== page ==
Built-in 1856 the Wawona Hotel formerly Big Trees Lodge is on the National Historic Landmark located near the Mariposa Grove of Giant Sequoias and the Pioneer History Center in Yosemite National Park.
Big Tree Lodge features authentic Victorian-style architecture including authentic period furniture, marble top dressers, showcasing the authenticity of this mid-1800's hotel.
As of July 15, 2019, the name for the Big Tree Lodges has been restored to the Wawona Hotel.
If you are wondering how far Big Tree Lodge is from Yosemite Valley...The hotel is 30 minutes from Yosemite Valley and a quiet oasis from the hustle and bustle of the valley.
Rooms are available with and without a bathroom so you will want to make sure when you book a room.
Staying at the Big Tree Lodge is the perfect location for visiting Mariposa Grove and access to Oakhurst, California.
Big Trees LodgeWe stayed in a queen bedroom with a private bathroom located on the 2nd floor of the main lodge building. The room had an outside entrance on the deck. There were 20+ stairs to reach the 2nd floor. If you have any mobility restrictions you will want to let the hotel know when you make your reservations.
The room reminded us of a room we stayed in Venice, Italy....the floor sloped down into the bathroom. A marble would have rolled right into the bathroom. The outside deck also had quite a slope on it. Enough that our suitcases rolled down it on their own.
This is definitely something to know if you have any mobility restrictions. With two knee surgeries in my history, I had to be really careful to make sure my steps were stable as I walked to the stairs.
The room was decorated with Victorian-era decorations including a claw-footed tub in the bathroom.
Rooms with Private Bathrooms
Room types - 1 Queen Bed, or 2 Double Beds, or 1 Double and 1 Single Bed
Rooms with Shared Bathrooms
Room types - 1 Queen Bed, or 1 Double Bed and 1 Single Bed
WiFi - Wireless access is available in the Sun Room and Golf Shop.
Golf course on the property
During the summer there are Saturday night barbecues at the hotel
Outdoor swimming pool
YARTS (Yosemite Area Rapid Transit System) Bus offers free shuttle service from the Big Tree Lodge to Yosemite Valley.
There is also a free shuttle from the hotel to the Mariposa Grove of Trees offered often! Just make sure you don't miss the final shuttle back to the hotel.
Tuesday through Saturday evening from 5:30 to 9:30 there is live piano music in the parlor.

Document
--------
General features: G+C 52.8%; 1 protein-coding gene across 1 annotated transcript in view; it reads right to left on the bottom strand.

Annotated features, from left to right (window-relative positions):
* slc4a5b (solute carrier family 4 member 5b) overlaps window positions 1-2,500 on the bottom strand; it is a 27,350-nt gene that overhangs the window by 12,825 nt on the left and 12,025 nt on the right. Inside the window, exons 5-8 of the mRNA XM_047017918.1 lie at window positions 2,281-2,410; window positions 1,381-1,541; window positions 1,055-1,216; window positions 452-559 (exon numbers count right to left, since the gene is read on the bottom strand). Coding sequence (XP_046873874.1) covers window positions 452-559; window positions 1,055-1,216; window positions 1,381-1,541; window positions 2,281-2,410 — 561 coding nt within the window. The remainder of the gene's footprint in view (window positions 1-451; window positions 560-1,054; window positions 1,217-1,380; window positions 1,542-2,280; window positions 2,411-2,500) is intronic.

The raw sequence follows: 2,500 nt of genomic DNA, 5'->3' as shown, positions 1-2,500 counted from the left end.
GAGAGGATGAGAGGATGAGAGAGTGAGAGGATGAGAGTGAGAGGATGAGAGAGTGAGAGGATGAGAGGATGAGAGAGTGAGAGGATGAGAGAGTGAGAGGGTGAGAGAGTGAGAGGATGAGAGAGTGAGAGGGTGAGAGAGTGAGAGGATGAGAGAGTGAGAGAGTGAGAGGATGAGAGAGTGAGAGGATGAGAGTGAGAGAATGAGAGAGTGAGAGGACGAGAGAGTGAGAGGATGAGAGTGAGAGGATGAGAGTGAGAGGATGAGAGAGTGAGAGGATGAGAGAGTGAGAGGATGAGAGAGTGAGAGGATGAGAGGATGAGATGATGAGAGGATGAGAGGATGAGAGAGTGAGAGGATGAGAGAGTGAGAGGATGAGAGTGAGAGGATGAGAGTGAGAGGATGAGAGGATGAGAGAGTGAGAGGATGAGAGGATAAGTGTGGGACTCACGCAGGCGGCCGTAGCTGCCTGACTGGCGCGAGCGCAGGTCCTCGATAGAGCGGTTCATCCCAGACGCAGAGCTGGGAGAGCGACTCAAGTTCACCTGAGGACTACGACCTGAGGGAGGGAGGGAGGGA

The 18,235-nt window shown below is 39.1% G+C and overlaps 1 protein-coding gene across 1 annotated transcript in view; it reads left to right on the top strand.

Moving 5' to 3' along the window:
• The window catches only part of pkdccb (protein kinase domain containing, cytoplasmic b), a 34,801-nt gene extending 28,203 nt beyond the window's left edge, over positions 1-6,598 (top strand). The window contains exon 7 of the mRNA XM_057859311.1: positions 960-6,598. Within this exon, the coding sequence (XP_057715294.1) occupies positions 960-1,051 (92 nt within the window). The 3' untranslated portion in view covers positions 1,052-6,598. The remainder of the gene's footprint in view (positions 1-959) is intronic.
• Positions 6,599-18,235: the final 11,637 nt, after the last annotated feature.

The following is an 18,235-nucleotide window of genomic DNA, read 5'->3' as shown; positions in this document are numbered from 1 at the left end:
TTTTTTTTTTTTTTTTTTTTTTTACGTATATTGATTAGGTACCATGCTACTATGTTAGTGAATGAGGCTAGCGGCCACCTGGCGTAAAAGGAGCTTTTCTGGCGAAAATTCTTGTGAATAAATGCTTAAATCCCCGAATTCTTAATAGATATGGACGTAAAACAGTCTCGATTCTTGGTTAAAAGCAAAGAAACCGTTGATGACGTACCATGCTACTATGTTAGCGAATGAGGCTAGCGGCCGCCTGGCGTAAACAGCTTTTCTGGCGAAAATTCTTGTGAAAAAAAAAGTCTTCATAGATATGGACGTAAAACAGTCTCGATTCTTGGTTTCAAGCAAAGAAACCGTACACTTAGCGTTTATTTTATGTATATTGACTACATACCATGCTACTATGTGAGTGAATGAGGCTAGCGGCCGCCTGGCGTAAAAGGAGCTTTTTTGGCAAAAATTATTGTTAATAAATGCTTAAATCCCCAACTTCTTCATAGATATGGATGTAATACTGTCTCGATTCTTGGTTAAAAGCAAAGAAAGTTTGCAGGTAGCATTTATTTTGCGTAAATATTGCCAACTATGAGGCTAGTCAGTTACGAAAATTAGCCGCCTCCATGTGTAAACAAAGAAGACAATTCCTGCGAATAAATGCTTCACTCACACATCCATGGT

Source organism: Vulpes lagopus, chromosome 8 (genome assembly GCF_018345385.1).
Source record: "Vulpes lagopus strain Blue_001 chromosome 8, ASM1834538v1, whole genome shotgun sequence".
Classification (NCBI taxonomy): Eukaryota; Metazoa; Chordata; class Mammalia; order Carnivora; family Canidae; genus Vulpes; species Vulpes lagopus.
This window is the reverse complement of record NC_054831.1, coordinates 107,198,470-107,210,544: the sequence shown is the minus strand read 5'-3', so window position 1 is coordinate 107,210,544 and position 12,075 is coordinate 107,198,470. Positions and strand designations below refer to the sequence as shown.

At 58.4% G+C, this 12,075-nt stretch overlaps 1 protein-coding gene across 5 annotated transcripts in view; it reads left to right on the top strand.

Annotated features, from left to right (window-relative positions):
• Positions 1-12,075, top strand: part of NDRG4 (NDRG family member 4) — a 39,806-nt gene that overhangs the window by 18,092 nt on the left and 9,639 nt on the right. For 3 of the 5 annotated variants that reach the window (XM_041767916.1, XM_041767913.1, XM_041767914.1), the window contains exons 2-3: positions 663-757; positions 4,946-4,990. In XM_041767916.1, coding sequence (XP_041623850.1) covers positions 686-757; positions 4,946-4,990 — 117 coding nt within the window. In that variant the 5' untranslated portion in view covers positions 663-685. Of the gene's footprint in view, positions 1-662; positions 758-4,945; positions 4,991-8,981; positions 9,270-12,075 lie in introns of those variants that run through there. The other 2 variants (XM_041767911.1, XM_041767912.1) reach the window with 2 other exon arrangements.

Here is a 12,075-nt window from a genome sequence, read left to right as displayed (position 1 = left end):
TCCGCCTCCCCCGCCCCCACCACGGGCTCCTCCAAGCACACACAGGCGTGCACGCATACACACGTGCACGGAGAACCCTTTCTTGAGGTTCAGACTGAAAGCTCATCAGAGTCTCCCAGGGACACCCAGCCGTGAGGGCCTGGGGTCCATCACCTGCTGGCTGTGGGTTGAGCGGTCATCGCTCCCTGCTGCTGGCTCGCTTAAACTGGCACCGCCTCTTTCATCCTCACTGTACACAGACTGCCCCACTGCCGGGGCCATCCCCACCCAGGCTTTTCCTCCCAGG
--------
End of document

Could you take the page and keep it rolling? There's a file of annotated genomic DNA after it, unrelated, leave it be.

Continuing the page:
Big Tree Lodge Dining Room
The Big Tree Lodge dining room is located on the 1st floor of the lodge off of the main lobby. They offer breakfast, lunch, and dinner daily.
You can also order drinks on the sun deck, in the piano bar, and in the lobby of the hotel from 5 pm to 9:30 pm.
Big Tree Lodge Summer Barbecue
During the summer you can enjoy Saturday night barbecues on the lawn! This is a great way to relax and soak up the beauty of Yosemite NP.
Also, keep an eye out for special musical performances that are held at the lodge.
Things to know when planning a trip to the Big Trees Lodge in Yosemite National Park
Check-In at 4:00 pm
Check-Out by 11:00 am
You can check current availability here.
There are no pets allowed on the property.
See all of our Yosemite National Park Posts!
If you are looking to camp in Yosemite make sure and check out this post on all of the Yosemite Campgrounds that are available in the park.
The Wawona Hotel is one of the oldest mountain hotels in California. Located in Yosemite National Park, the hotel is located about four miles from the south entrance.
The land which the Wawona Hotel now sits has a long history and the name itself is believed to come from an ancient myth of the first inhabitants of the land.
The Ahwahnechee people were the natives who lived in the Yosemite Valley for centuries. These natives were made up of the tribes Yosemite Miwok, Northern Paiute, and Kucadikadi Mono Lake people.
Stephen Powers was an American journalist and historian of the natives of California. The word Wawona is thought to mean “Big Tree.”
In 1877, after much research on the native’s beliefs and myths, Powers came up with this explanation of the word Wawona:
“The California big tree is sacred to the Western Mono people, and they call it Wah Who Nau, a word formed in imitation of the hoot of the great horned owl, which is the guardian spirit and deity of the great monarch of the forest.
It is productive of bad luck to fell this tree, or to mock or shoot the owl, or even to shoot in his presence. And when a teamster with a wagon-load of lumber made from these trees drives by they will cry out after him with evil luck.”
Glen Clark was born in Canada and traveled to the Yosemite area with a tourist group in 1855.
A former gold prospector, Clark had become ill and was determined to either die in the beautiful mountain air of Yosemite or live out his last days there, so he decided to stay.